Families foster cats and dogs during COVID-19 pandemic


Scott Koh

Junior Scott Koh and his sister, Sara (’19), are fostering puppies during the pandemic.

Mia Baumann and Sara Doyle

Over the past three years, sophomore Rex Price and his sister, senior Abigail, have fostered dozens of cats, honing their animal-whispering skills to befriend even the most antisocial and territorial of animals and make them feel more comfortable in their temporary homes. 

The Price family rescues cats from the pound and provides them with temporary homes, taking in felines from newborn kittens to feral cats. When adapting to their temporary homes, the cats tend to make the Prices’ home their own, digging holes in the bed and knocking over furniture.

“It is your responsibility to give these animals a safe place to live, and you have to deal with that inconveniencing you from time to time,” Rex said. “I would only encourage you to foster animals if you have the time, space and patience to deal with new animals with varying personalities and backgrounds.”

The Price family typically houses the cats for a week to a month before they are transported to Colorado to find permanent adoptive families. No matter how deeply Rex bonds with one of the animals, he cautions against getting too attached to avoid hindering the cats’ transitions into their new lives.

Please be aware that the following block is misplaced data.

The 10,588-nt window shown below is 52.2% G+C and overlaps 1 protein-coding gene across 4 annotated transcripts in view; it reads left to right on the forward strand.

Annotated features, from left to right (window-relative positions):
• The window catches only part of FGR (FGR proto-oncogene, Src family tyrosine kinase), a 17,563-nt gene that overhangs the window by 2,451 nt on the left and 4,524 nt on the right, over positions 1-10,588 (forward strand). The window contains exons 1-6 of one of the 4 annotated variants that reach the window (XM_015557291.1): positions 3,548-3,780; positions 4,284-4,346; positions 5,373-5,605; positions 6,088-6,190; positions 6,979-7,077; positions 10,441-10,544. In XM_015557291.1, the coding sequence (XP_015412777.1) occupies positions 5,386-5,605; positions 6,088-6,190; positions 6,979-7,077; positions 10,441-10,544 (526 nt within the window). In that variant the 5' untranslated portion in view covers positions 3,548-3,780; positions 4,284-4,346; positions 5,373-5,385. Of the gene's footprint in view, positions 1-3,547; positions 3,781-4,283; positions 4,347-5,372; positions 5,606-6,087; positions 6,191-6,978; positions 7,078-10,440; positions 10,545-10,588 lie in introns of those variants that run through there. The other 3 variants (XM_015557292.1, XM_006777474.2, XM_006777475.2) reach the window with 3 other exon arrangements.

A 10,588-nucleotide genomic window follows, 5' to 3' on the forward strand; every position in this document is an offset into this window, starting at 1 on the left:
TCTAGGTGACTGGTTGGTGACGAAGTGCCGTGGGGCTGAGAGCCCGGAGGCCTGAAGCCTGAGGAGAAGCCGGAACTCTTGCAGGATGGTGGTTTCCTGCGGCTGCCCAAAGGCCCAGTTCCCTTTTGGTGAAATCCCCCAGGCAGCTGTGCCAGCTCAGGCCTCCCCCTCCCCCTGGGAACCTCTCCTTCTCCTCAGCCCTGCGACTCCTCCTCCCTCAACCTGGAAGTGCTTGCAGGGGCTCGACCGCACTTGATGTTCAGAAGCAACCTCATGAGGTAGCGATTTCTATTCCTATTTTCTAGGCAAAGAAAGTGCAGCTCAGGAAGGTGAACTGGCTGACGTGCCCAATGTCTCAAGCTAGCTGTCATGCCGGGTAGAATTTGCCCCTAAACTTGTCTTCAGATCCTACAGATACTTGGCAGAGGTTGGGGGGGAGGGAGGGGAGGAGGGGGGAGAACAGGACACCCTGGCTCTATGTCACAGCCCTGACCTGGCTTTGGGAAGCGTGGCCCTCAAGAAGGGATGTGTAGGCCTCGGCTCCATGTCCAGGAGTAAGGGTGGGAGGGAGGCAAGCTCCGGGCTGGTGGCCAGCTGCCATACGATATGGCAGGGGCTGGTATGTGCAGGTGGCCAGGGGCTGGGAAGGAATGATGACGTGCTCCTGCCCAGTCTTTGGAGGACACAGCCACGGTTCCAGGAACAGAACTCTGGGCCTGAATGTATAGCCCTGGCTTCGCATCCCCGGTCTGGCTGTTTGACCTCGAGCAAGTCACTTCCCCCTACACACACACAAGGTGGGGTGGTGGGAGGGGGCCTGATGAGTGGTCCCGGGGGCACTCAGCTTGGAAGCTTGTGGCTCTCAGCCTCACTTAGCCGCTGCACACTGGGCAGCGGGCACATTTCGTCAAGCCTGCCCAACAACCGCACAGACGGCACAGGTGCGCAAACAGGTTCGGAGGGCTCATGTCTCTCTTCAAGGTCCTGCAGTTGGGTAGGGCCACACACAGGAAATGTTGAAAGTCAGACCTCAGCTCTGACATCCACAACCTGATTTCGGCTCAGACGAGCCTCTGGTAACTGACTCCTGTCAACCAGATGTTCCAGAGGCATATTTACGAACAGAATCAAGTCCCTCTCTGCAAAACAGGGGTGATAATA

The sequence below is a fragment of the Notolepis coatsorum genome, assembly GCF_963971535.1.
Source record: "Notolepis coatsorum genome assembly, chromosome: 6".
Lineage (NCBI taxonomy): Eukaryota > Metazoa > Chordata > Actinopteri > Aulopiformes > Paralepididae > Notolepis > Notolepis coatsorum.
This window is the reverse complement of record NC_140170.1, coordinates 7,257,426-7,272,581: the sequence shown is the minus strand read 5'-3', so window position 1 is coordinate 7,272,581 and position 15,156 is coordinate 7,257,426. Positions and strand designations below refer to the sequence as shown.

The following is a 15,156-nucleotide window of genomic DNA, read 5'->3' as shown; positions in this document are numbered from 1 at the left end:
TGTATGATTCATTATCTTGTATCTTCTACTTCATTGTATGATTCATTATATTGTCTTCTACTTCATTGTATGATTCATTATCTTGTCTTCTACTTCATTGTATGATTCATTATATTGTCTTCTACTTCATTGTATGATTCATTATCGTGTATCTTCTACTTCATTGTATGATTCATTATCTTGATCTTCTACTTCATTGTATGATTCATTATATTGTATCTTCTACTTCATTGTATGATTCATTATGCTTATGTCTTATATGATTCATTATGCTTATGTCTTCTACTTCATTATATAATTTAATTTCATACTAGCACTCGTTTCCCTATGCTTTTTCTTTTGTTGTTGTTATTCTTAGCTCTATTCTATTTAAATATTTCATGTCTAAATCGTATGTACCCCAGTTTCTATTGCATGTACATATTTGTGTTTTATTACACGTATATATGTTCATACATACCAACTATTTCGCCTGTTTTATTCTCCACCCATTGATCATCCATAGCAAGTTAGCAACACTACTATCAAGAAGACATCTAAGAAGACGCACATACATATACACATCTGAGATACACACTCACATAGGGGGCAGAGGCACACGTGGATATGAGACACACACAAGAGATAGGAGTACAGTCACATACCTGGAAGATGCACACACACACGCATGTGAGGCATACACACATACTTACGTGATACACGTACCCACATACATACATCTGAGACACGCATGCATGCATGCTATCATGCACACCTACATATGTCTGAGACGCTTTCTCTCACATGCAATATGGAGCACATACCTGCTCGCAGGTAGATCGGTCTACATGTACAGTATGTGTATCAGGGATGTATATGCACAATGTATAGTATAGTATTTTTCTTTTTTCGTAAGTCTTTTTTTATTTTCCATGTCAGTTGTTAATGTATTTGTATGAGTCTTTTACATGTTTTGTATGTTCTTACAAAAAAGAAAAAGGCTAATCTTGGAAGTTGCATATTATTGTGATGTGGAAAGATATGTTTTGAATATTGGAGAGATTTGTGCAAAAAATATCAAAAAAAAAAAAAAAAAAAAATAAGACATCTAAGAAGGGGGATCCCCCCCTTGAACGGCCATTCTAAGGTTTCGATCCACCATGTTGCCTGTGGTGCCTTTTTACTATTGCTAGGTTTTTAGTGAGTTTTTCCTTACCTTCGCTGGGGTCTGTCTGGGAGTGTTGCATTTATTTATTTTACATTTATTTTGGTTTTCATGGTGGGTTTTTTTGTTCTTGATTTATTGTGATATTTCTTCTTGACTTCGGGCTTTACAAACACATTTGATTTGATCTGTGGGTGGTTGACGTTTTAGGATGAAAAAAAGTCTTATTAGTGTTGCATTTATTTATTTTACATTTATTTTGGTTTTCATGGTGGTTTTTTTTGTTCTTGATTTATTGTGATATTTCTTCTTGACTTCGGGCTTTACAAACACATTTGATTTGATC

“Our job is to provide a place to stay away from the pound and euthanization and make them feel comfortable before going to their new family,” Rex said. “Even if it’s hard, they have to go.” 

After learning about the Rescued Pets Movement (RPM), which connects animals from Houston’s BARC animal shelter with foster homes, from Lily Schueppert (‘19), junior Scott Koh and his sister Sara (‘19) started fostering. The demand for foster animals has increased as families seek companionship during social isolation, so Scott contacted four animal shelters before he and his family were finally able to foster two six-week old puppies.

“They were a constant source of entertainment and much-appreciated relief from the monotony of quarantine life,” Scott said.

His biggest obstacle was that the puppies weren’t potty trained, a small price to pay considering that the shelter provided all of the necessary puppy pads and food so that the Koh family wouldn’t have to pay any expenses. Only ten days later, the Kohs found themselves parting with their four-legged friends, who were sent to Colorado for a permanent home. 

Prospective pet owners are not allowed to meet the animals in-person before making the decision to adopt because of coronavirus concerns, so shelters have moved the adoption process entirely online.

Although parting with the puppies was difficult, Scott eagerly watches for more updates from RPM about other opportunities to foster.

“I would 100% encourage other families to foster animals as it is a relatively easy, fulfilling and entertaining experience,” Scott said. “I believe that now is a great time to try something new that you have never had the time to do previously, and fostering is a great way to help out the animal shelters in Houston.”